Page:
Note that bit in the second point about “the empirically observable world.” By the nature of science, if you can’t observe it empirically, you can’t use the scientific process to gather evidence about it, and therefore you can’t make a scientific statement about it. Science is self-limiting, and this is a feature, not a bug.

However, there are on-going popular projects to found comprehensive worldviews on top of Science. In so doing, however, they have felt quite free to make nonscientific statements about unobservable phenomena and slip these in among real scientific statements. I have written elsewhere about this.

This entire argument about evolution truly begs the question: by “evolution”, are we talking about the set of statements made by Science, or the set of statements made by Empirical Materialists? The two sets are quite similar, the first being a subset of the second. But the implications of each set couldn’t be more divergent: one says that a certain process appears to have occurred; the other says, at its very heart, that everything is random, meaningless, and purposeless.

Therefore, if the point of education is indoctrination, and if our society holds the worldview of the Empirical Materialists in highest esteem, then we ought to teach the second Evolution and the second Science in our public schools.

But let’s not forget that public education has a second purpose: creating effective citizens who will be entirely capable of thriving in the workforce and contributing to the national society and culture at large. I would have to argue that the worldview of the Empirical Materialists will not be more effective toward this end. I would much rather have true Science and the scientific theory of Evolution taught in the schools.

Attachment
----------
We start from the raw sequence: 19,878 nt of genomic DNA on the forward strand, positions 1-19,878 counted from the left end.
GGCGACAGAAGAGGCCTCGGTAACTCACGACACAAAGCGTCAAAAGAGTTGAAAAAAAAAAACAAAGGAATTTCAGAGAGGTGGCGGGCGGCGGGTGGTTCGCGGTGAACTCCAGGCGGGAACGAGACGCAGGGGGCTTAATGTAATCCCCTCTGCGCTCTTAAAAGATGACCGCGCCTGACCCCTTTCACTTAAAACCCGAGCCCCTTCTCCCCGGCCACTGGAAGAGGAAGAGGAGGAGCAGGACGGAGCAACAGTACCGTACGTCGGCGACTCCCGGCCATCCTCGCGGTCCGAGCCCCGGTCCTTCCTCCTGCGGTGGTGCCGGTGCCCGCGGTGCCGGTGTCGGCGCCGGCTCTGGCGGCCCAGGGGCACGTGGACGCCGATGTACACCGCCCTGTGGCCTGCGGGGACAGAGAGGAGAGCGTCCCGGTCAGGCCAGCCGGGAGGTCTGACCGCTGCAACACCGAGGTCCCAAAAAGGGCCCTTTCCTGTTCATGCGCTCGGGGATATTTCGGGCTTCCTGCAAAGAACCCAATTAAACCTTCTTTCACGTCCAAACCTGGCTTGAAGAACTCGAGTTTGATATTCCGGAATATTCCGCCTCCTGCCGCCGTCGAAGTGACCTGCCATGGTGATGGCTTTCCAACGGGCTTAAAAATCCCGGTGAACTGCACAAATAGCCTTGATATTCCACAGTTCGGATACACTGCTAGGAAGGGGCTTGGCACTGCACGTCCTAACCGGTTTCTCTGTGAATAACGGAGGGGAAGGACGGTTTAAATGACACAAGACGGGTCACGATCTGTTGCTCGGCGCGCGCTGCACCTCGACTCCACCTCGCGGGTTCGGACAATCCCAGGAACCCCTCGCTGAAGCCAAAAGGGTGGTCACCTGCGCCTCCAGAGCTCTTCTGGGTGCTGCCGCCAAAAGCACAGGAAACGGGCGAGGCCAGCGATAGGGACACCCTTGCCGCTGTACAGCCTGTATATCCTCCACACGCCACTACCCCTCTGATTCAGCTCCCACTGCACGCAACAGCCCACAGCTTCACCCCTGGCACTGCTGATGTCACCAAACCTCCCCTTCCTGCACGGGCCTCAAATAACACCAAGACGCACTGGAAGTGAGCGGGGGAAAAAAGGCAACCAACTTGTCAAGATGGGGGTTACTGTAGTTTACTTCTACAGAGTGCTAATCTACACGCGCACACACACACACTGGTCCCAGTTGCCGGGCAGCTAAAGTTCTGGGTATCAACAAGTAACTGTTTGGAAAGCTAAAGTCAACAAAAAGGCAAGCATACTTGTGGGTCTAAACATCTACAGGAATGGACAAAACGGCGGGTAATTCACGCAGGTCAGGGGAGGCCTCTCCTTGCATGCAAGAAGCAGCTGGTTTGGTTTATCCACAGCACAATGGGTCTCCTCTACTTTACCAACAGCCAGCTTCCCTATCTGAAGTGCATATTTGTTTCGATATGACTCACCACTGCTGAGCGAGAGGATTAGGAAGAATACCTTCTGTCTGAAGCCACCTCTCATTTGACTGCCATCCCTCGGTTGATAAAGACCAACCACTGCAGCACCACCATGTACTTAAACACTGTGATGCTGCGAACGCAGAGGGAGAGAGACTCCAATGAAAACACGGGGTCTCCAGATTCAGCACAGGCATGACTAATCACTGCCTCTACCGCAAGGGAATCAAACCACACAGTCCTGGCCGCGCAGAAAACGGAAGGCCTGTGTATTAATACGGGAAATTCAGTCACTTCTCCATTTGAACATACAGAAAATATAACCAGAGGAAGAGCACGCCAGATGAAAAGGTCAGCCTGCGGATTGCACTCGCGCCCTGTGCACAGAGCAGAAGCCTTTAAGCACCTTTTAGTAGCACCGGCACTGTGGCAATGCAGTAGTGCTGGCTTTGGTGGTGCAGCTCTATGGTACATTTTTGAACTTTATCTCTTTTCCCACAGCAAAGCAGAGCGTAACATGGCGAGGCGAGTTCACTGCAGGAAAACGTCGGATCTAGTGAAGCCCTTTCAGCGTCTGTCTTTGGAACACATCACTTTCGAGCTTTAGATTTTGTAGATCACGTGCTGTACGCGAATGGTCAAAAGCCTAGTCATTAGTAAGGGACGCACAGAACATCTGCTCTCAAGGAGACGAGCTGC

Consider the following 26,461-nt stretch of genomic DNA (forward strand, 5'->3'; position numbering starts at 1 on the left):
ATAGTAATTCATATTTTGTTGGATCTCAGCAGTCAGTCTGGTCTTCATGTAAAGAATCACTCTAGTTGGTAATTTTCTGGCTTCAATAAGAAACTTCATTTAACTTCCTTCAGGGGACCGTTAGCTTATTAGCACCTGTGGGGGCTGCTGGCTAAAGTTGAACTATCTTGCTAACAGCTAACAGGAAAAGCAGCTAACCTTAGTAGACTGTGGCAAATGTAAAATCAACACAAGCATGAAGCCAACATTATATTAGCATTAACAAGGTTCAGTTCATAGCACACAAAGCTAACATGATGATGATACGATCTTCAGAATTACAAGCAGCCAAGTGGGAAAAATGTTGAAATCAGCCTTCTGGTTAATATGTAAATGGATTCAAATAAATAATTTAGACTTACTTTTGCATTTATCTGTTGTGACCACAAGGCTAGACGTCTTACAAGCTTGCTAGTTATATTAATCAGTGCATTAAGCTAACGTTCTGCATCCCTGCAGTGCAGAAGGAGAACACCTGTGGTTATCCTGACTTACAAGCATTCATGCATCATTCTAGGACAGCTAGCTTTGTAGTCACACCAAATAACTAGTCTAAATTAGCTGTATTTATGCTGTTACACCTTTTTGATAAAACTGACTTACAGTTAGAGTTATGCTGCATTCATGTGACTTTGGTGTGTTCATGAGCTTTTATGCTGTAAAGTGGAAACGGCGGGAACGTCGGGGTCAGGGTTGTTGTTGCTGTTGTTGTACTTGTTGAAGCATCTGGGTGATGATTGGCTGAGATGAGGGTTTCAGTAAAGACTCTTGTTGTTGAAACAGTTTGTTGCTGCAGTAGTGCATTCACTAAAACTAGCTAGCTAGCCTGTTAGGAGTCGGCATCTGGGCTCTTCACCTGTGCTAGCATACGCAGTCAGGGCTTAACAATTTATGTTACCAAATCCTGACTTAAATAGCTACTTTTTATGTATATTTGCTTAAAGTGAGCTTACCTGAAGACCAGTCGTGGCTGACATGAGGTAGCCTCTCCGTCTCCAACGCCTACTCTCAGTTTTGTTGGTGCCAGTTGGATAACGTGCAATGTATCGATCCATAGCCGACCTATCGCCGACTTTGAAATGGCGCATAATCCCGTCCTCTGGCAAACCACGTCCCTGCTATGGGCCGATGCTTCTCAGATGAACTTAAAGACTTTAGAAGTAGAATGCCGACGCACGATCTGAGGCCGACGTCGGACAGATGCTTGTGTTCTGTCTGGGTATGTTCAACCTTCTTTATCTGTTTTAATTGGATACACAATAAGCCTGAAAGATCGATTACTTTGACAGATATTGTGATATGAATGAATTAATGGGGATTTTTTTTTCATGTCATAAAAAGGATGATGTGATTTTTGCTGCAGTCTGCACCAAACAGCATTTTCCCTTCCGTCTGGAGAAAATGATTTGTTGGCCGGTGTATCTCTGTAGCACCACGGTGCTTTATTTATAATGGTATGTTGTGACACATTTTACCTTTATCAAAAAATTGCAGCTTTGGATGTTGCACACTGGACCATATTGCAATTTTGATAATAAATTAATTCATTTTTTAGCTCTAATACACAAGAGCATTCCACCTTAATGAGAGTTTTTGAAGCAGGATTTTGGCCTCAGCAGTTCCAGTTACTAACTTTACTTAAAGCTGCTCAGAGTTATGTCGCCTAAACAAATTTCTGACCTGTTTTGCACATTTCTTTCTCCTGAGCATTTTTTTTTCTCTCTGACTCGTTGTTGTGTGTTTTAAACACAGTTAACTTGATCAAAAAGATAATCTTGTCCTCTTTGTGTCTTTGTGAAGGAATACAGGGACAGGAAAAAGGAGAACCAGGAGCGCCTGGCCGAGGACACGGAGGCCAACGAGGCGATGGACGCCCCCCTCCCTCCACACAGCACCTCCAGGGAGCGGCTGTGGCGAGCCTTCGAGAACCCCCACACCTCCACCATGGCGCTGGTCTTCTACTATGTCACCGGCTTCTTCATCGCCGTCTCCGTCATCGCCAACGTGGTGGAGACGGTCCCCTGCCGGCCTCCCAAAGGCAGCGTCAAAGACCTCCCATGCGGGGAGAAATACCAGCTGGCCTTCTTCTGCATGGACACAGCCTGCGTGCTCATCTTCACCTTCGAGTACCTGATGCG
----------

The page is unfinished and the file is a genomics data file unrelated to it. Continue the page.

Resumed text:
And I think that if that were indeed the case, this whole argument would blow over, because there wouldn’t be much to argue about.

The Importance of Story

2. the category of story or myth, etc. is very important in discussing science, following eyk.


Christianity and Science

1. science and the philosophy of science is very important for christian faith, contra eyk.

Now this is where it all gets interesting, so I thank you, dear reader, for staying with me this long.

I’d like to know more specifically what Shane means by “very important”, but I will assume that he does not mean “foundational”, as this would mean re-writing the creeds and ruffling not a few saintly feathers.

So, for the sake of discussion, I’ll assume that by “very important for christian faith” we mean “a recommended component of a Christian’s complete tool set,” implying that by “science and philosophy of science” we mean the process and collected data of Science that I discussed above.

Therefore, if that is what Shane means by his point, then the only component of it that I can take issue with is “contra eyk”: I would agree entirely with my revision of Shane’s statement. ;)

I should make a hasty retreat and refortification: in my original post, I made the statement, “I am not an evolutionist.” Such a statement could easily be taken as anti-evolution and anti-Science. However, I meant it in the same way as I might say, “I am not a scientist.” I have never made the study of evolution or science my primary occupation or interest, nor, it is likely, will I ever.

Also, I should restate my estimation of the Theory of Evolution as a story, with some amplification: